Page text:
I expect the further development of e-commerce to be influenced positively by the development of new payment modalities, as well as changes in regulations via PSD2 and the decentralisation of banking services, which can lead to a consequent reduction in the costs retailers are subjected to when conducting e-commerce.
Another very important aspect in the development of e-commerce is increasing the offer and further improving the quality of accompanying services, such as delivery, along with changes to the business models of large retailers that can influence the growth of internet-based sales. Increasing the volume of electronic trade can be influenced by all actors – the constant educating of users and strengthening their trust in this kind of service.
A very important aspect in the development of e-commerce is increasing the offer and further improving the quality of accompanying services, such as delivery
Societe Generale Bank has introduced a significant novelty on the domestic market – in the form of an online branch office within the framework of advanced electronic banking services. Where does the innovation of this concept lie?
– Our bank is among the first in the region to establish an improved system of online banking services, with the launch of the first online branch, via which we introduced the digital signature to the financial system for the first time, so that cash loans, approved overdrafts and other products can be realised fully without a single visit to the bank. The implementation process is fully automated, and both clients and banks use contracts and exchange documents in electronic form (there are options to switch to paper documents if the clients’ wishes).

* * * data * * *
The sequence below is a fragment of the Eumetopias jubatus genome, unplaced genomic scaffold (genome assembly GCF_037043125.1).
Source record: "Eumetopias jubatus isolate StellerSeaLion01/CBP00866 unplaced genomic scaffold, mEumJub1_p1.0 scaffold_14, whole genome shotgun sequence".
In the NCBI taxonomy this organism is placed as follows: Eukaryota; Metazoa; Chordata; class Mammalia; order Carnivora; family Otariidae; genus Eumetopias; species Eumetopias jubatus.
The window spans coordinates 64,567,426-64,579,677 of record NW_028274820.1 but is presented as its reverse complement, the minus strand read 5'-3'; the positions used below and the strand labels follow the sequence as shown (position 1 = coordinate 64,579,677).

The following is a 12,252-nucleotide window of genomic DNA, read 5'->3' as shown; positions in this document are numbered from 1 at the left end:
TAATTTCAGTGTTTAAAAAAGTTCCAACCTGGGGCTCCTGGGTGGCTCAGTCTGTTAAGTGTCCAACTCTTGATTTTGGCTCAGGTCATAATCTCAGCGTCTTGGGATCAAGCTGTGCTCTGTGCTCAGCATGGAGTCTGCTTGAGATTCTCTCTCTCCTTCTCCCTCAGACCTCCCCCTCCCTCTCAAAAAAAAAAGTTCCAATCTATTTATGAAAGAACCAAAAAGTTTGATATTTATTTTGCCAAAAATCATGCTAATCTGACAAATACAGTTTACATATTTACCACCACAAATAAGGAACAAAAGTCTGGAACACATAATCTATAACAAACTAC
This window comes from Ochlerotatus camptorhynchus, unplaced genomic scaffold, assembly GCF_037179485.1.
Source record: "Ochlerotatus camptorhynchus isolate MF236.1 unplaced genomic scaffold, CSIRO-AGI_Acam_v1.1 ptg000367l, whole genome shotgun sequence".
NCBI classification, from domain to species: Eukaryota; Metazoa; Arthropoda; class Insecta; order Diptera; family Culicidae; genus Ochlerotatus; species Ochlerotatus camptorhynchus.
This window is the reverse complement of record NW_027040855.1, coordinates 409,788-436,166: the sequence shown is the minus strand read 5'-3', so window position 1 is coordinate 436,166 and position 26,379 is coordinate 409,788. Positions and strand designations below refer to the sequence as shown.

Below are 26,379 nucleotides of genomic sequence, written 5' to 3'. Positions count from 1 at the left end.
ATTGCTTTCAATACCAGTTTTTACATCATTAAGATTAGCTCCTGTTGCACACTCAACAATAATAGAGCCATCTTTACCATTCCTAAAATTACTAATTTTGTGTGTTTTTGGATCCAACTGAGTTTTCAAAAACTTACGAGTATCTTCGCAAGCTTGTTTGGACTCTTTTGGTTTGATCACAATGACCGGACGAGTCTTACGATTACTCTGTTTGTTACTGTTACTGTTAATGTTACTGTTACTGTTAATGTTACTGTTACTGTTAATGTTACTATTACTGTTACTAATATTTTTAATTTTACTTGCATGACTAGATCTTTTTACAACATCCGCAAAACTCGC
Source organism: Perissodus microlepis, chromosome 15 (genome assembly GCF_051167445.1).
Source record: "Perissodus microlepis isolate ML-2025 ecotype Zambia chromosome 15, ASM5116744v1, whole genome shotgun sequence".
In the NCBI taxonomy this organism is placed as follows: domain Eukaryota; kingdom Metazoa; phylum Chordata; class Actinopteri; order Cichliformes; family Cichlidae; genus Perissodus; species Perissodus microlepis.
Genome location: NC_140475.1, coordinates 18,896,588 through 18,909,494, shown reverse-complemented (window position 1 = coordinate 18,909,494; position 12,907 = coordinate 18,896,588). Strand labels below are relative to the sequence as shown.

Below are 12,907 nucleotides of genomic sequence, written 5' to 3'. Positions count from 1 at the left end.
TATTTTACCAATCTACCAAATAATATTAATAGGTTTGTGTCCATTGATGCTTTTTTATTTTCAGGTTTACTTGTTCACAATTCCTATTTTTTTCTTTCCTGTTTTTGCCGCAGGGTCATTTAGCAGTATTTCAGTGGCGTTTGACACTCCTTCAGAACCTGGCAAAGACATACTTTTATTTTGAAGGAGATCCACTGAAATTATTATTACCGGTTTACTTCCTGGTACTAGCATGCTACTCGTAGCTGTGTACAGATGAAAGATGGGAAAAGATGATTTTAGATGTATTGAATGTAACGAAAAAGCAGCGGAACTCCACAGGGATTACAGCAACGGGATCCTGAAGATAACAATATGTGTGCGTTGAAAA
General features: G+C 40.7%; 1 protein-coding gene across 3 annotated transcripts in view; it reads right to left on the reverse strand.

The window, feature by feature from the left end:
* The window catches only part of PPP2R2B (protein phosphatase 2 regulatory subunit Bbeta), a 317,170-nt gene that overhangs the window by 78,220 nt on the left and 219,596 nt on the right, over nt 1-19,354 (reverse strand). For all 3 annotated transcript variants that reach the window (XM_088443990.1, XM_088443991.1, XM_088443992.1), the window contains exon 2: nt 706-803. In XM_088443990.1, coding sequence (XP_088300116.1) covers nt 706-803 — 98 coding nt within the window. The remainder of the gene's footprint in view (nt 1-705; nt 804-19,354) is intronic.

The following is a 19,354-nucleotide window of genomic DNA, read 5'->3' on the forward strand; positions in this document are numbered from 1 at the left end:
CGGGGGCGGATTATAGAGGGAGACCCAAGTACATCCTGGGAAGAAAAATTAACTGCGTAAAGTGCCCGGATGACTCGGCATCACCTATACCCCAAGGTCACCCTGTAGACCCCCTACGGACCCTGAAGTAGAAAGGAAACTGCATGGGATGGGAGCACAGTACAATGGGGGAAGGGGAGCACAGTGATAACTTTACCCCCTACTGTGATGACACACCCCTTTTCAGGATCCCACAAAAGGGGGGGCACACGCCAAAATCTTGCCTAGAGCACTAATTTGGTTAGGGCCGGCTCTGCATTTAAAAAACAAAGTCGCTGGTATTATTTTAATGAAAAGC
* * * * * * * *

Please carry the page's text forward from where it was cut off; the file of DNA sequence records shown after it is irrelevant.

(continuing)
Clients who gain products through this online process are primarily satisfied with the speed and ease. The entire process is very simple and includes the most up-to-date customer support in the form of personal bankers available via video calls, as well as chat and co-browsing, which is extremely widely accepted.
Since that time, we have constantly improved our bank’s online services for clients – from the international payment system and e-commerce to modern m-banking platforms. An interesting fact is that as many as 50% of approved overdrafts are realised through the e-banking platform.
Are you planning to introduce more novelties in this domain? What percentage of your clients are using e-banking today, and what is the trend in this area?
– We have noticed a marked growth trend in the use of e-banking and m-banking applications, which has been contributed to, among other things, by the bank’s great commitment to improving and developing new products and the functionality of these channels. We are planning to further advance products and services that will improve the user experience.
One of the most important novelties is the transition to signing contracts using simpler resources for clients, such as the dual-factor authentication resource, which will make online products available on mobile platforms, as well as increasing the number of products that customers can access.
The state recently enabled online payments on the eGovernment portal. Where do you see the position and importance of engaging the banking sector in developing eGovernment in Serbia?
– The new service on the eGovernment portal enables e-payments of administrative charges with payment cards to be performed quickly, safely and easily, in just a few steps. This long-awaited functionality is an important step forward in the digital transformation, and Societe Generale Bank is among the first financial institutions in Serbia to enable its clients to make payments fully online.
In addition to ensuring an efficient electronic payment system, the banking sector can help the state and citizens by utilising existing authentication systems that are used in banking operations – primarily dual-factor authentication – for authentication purposes on eGovernment portals.